Old St Paul’s Cathedral stands at the centre of this complex historical murder mystery that vividly transports the reader to the London of the Great Fire and its immediate aftermath. Its first chapter literally – pardon the pun – crackles, as the old edifice is reduced to ruins and ashes amidst the roaring of the flames. This is where the novel’s dual protagonists – James Marwood and Catherine Lovett – encounter each other for the first time, and not for the last. It is a novel that plays with identities, real and assumed, weaving fictional characters into the lives of historical personages, with deception and subterfuge at its heart. Rape, murder, greed and religious fanaticism are given free rein to wreak their bloody work, whilst the spectre of the Fifth Monarchists stalks the world of Restoration London.
Both Marwood and Lovett have familial
skeletons in the cupboard that leave them vulnerable to manipulation from
without, and the reader’s sympathy is engaged as they attempt to find a place
in the world for themselves whilst being employed as tools in the stratagems of
others. Catherine Lovett makes for an unusual female lead, being possessed of a
taste for architectural drawing, but proving to be as free and easy with the
knife, as she is deft with the pen.
The book is lengthy, but the shortness of the chapters and the pace of the prose ensures that the reader’s attention is not lost. It is likely, however, to appeal more to readers of historical fiction than to those with a taste purely for crime and mystery, and although I have seen comparisons drawn between this volume and the works of C.J. Sansom, I must say that I prefer this one. That said, that may, at least in part, be down to my personal preference for the world of Restoration England over its Tudor equivalent, a preference expressed in my forthcoming novel The Gwennel Girl: A Cornish Mystery (to be notified of its discounted release, please click here to sign up to my mailing list).
This is the second volume that I’ve read devoted specifically to the subject of writing historical fiction, and it is the better of the two by far. It provides a good practical nuts and bolts approach to the crafting of stories in this most demanding of loose and baggy genres, focusing primarily upon the novel. If exercises should be your thing, then Darwin provides plenty of them peppered throughout the text to get your creative juices flowing. Her lengthy experience as both a tutor of creative writing and a novelist truly shows through here, and whereas some other books I’ve read on the practice of writing tend to contain a fair amount of waffle, this one doesn’t. It is packed with useful suggestions, and would likely be useful to anyone looking to write in a different genre.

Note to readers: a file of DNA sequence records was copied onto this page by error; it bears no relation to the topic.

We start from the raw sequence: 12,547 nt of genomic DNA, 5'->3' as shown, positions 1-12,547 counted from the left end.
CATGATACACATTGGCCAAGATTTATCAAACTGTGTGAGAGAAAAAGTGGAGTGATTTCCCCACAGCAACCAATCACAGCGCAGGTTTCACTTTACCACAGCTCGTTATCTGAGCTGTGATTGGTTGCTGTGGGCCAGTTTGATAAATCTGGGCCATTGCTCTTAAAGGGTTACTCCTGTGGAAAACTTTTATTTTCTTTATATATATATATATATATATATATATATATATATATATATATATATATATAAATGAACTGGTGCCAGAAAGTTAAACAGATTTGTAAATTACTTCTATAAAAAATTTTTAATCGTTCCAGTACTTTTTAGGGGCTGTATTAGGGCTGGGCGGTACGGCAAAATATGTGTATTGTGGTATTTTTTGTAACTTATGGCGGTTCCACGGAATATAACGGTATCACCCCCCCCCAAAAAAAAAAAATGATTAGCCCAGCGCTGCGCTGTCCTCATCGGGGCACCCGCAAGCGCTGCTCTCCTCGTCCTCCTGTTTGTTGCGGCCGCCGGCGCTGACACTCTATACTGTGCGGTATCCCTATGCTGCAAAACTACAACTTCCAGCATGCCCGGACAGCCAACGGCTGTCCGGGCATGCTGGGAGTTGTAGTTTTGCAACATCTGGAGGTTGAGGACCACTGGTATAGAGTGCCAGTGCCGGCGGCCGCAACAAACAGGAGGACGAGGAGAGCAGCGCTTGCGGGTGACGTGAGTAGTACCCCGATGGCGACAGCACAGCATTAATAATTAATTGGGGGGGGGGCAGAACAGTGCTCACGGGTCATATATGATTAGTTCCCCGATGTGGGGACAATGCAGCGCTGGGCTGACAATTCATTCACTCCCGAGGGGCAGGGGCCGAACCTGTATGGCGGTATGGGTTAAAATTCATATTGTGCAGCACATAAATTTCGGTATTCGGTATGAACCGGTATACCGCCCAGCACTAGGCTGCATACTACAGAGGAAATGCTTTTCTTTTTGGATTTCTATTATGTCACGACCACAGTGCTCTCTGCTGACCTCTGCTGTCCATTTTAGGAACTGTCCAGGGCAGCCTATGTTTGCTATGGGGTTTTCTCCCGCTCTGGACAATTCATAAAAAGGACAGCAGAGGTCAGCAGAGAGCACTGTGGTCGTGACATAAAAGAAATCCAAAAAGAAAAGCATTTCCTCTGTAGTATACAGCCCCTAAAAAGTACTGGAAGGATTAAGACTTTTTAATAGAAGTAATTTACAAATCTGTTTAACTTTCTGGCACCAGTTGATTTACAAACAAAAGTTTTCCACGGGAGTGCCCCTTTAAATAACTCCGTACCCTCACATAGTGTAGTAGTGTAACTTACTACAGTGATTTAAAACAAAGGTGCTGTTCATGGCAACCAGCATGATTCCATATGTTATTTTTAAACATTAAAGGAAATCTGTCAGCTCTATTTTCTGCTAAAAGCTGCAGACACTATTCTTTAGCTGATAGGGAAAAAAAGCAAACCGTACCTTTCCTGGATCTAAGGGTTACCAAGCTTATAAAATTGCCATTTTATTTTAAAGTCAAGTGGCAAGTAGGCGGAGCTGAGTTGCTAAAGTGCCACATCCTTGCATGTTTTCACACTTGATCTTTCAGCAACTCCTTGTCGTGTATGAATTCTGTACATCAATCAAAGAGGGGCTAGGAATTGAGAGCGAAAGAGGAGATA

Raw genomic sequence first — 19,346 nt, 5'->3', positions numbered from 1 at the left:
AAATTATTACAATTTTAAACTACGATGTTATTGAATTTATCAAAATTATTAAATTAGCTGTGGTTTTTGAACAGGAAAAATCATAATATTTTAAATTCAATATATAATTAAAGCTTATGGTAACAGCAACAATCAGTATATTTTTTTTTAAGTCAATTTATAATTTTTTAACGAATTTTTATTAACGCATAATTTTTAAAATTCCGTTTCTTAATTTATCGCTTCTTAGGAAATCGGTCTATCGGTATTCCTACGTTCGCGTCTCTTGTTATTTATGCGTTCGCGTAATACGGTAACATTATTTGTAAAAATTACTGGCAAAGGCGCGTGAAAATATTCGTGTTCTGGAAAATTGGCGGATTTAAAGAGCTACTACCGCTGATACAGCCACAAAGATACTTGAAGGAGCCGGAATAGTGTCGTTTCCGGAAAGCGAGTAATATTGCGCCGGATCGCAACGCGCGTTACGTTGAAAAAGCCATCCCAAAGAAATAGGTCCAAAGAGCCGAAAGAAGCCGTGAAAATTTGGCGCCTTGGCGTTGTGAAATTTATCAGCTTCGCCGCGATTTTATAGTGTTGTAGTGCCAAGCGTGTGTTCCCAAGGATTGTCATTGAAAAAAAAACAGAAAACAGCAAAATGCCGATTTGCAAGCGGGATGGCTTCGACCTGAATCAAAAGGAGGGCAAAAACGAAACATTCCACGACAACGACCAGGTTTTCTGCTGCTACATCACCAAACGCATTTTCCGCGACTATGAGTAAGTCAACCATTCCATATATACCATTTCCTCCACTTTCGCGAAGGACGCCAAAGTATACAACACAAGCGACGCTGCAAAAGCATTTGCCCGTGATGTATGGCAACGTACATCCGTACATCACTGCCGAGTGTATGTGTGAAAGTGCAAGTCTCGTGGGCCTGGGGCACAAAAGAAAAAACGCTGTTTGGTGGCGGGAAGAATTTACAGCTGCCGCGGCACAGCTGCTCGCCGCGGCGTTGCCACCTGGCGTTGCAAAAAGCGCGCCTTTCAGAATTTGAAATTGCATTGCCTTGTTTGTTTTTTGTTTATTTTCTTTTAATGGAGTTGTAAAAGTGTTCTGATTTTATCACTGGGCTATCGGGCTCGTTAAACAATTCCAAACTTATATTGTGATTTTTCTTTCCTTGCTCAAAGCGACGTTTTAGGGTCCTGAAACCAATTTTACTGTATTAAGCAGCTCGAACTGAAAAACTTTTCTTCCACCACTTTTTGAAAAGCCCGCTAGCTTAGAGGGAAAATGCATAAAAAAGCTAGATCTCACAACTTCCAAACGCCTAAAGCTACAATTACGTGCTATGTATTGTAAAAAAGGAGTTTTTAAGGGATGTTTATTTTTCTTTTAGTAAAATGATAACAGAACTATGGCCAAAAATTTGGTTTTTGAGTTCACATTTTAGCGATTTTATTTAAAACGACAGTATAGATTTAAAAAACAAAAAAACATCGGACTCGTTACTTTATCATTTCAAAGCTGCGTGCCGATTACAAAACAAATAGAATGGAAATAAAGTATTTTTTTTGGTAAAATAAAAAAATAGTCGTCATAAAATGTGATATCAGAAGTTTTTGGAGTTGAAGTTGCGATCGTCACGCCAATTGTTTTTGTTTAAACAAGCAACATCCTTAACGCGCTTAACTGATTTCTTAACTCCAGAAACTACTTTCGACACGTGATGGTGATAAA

One of the many things that I liked about this book was that
it cautioned against the slavish following of advice dished out by any one
author, as every writer has their own stylistic bent, and what is ‘right’ for a
predominantly American readership might grate with some UK readers and vice
versa. Every author has to find their own individual voice, as well as their
readership, with the latter being one of the hardest tasks of all, not least
because of genre constraints and expectations. Darwin touches upon several of
the subgenres of historical fiction such as adventure and thriller, crime and
mystery, and comedy to name but three, but alas she does not touch upon my own:
the rather idiosyncratic combination of ‘horror’, historical fiction, and, more
often than not, comedy.
As with every book I have read on writing and publishing, she emphasises the importance of submitting your manuscript to professionals in the sphere of copy editing and proofreading, although her text in the final two chapters provides ineloquent testimony to their fallibility in the form of a considerable number of typos, as well as a completely mangled and nonsensical sentence.